Tuesday, March 11, 2008

Figures never lie

Our pastor said in last Sunday's sermon that the average American household owes $8,000.00 in credit card debt. Wow! But what does that mean? Some households owe less. Some households owe more. That's all. I can't deal with 305,000,000 people in my pea-sized brain, so let's reduce the number to something I can understand. Let's suppose that the total population of America is eleven (11) persons. If ten (10) of those American persons are in a room, and none of them owes a penny to anyone, the average debt in the room is zero. But when one (1) more American person walks into the room and he or she owes, say, $88,000.00 in credit card debt, the average debt of the eleven American persons in the room--of the entire population--suddenly becomes $8,000.00 -- which would prove what, exactly? In our example, only that ten-elevenths of the American people, 90.9 per cent to be exact, are (is?) very disciplined in their (its?) financial dealings, and 9.1 per cent of the American people are (is?) in pretty dire financial straits and are (is?) headed either to financial ruin or intensive credit counseling, depending on what step they (he or she?) decide (decides?) to take next. (Aside to my readers: Here are some sentences from page 108 of Theodore M. Bernstein's The Careful Writer: A Modern Guide to English Usage, Atheneum, 1967, to ponder: "Whether to treat collective nouns as singular or plural is a continuing source of perplexity. The British seem to resolve their doubts in favor of the plural; the Americans seem to resolve theirs in favor of the singular. Both should resolve them in favor of good sense. If the idea of oneness predominates, treat the noun as a singular...If the idea of more-than-oneness predominates, treat the noun as a plural." So, confused readers, take your pick.)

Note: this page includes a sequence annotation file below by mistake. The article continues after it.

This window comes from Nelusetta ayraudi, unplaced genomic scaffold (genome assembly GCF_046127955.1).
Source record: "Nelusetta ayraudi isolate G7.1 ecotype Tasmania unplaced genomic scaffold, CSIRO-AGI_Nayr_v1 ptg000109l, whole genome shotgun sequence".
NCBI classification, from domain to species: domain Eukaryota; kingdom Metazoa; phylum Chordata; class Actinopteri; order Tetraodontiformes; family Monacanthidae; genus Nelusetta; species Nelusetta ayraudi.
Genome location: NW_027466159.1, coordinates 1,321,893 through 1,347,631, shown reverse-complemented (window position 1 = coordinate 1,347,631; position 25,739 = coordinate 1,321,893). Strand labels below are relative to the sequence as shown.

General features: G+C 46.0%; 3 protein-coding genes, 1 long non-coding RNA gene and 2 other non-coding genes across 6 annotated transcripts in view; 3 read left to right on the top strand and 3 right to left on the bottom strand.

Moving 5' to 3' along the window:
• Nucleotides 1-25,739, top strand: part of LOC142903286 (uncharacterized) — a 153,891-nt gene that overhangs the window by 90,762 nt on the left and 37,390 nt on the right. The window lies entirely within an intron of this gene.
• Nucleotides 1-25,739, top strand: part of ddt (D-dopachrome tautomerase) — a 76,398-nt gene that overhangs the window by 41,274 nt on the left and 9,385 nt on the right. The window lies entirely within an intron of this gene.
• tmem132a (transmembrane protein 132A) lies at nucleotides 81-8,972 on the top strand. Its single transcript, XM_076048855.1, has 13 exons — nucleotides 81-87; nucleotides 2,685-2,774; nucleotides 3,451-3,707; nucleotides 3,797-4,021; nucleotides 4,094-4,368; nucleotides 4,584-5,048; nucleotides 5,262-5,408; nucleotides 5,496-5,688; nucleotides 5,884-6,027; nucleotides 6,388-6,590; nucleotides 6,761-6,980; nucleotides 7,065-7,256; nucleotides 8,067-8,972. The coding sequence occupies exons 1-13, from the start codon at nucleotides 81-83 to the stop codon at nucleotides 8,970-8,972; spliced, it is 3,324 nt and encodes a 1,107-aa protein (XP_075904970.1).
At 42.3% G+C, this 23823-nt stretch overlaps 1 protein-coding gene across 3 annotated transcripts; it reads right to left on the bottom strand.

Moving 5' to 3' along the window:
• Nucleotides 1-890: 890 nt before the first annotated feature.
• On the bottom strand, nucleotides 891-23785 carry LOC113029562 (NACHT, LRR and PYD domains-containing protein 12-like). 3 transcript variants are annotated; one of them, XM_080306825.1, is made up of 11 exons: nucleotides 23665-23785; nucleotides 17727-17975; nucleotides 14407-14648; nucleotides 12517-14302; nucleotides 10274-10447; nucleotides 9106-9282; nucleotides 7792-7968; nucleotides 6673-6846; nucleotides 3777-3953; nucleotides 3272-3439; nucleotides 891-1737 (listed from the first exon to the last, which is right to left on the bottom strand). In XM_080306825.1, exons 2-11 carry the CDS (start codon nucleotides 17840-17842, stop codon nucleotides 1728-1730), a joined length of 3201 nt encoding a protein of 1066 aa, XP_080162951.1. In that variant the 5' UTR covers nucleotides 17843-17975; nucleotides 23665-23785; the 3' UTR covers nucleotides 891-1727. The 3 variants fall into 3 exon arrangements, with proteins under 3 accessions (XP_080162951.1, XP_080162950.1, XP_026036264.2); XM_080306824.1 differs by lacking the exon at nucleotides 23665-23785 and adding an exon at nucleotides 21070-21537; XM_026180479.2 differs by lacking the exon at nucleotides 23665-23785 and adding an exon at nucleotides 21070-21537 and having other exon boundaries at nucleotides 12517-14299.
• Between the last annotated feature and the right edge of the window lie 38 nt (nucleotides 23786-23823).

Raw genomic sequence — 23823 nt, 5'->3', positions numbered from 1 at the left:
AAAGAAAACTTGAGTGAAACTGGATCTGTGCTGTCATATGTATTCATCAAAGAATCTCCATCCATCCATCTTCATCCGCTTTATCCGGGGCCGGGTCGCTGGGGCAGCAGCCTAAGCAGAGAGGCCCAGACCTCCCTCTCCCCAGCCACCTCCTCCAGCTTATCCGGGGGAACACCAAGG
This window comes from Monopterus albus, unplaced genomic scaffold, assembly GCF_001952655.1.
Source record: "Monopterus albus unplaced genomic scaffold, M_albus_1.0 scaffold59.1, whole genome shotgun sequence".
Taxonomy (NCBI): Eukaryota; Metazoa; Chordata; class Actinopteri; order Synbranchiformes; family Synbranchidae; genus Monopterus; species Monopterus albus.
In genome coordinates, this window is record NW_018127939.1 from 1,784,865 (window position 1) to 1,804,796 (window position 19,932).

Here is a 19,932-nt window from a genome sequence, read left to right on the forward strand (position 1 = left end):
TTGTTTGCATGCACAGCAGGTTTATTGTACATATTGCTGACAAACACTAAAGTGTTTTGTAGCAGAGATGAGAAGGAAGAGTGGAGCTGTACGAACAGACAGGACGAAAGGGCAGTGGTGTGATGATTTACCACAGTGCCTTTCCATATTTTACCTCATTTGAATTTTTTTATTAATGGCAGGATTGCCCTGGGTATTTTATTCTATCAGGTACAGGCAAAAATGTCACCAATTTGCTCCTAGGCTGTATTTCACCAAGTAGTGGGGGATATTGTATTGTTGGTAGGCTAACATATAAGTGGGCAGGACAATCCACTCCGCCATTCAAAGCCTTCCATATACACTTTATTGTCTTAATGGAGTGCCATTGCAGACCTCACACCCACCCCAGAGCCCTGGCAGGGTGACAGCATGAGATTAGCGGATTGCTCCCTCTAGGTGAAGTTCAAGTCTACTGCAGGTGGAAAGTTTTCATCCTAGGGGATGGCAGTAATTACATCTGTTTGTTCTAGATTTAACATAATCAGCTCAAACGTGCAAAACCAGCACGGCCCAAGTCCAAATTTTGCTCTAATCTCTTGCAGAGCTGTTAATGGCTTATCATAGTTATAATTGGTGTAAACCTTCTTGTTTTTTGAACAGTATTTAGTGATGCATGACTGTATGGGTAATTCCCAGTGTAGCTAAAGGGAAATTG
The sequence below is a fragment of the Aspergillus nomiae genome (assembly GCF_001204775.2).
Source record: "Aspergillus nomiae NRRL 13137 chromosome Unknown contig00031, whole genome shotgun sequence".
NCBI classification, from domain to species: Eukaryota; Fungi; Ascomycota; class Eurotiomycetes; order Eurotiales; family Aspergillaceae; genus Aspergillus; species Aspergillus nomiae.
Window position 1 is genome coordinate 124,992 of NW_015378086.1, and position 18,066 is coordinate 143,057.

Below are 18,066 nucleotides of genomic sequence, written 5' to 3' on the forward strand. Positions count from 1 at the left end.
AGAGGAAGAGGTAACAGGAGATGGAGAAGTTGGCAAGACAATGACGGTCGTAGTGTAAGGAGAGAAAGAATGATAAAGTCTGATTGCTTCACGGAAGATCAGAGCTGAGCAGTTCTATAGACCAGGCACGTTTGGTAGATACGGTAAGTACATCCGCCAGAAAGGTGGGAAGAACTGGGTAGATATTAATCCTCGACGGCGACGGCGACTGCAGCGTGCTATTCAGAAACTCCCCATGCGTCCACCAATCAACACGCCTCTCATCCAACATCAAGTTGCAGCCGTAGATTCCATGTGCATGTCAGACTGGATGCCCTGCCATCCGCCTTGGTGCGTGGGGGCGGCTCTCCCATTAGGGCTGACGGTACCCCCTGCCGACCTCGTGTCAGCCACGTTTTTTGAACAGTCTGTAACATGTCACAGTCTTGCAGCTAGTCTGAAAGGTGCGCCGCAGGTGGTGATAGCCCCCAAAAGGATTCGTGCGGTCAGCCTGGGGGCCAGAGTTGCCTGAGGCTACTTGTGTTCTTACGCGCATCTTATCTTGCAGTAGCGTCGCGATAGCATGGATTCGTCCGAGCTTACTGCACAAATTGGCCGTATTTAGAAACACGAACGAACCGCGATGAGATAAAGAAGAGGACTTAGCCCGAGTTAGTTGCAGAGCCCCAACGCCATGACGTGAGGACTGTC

Back to the topic at hand. Benjamin Disraeli or Mark Twain or somebody is supposed to have said, "There are three kinds of lies: lies, damned lies, and statistics."

I hope the people in the room last Sunday who owe less than $8,000.00 in credit card debt don't feel too smug, don't feel they are better than the average American. Such a reaction would make them alarmingly like the fellow in the eighteenth chapter of Luke's Gospel, the Pharisee who stood in the temple and prayed within himself, "God, I thank Thee that I am not as other men...I fast twice in the week, I give tithes of all that I possess." And I hope the people in the room last Sunday who owe more than $8,000.00 in credit card debt don't feel that they are worse than the average American or that they are miserable failures or that there is no hope for them. And I hope that all such persons can get their acts together with the help of God and be able to get out of the holes they have dug for themselves. I hope the one who owes $88,000.00 and to whom a mere $8,000.00 in debt might look pretty good at the moment will remember that the first thing to do when you find yourself in a deep hole financially is to stop digging. And I hope that every person in the room last Sunday, regardless of debt level, prays the prayer of the other fellow in the eighteenth chapter of Luke's Gospel, the Publican (tax collector) who stood afar off, would not lift up so much as his eyes unto heaven, but smote upon his breast, saying, "God, be merciful to me, a sinner."

Figures may never lie, but they certainly can leave a skewed impression.

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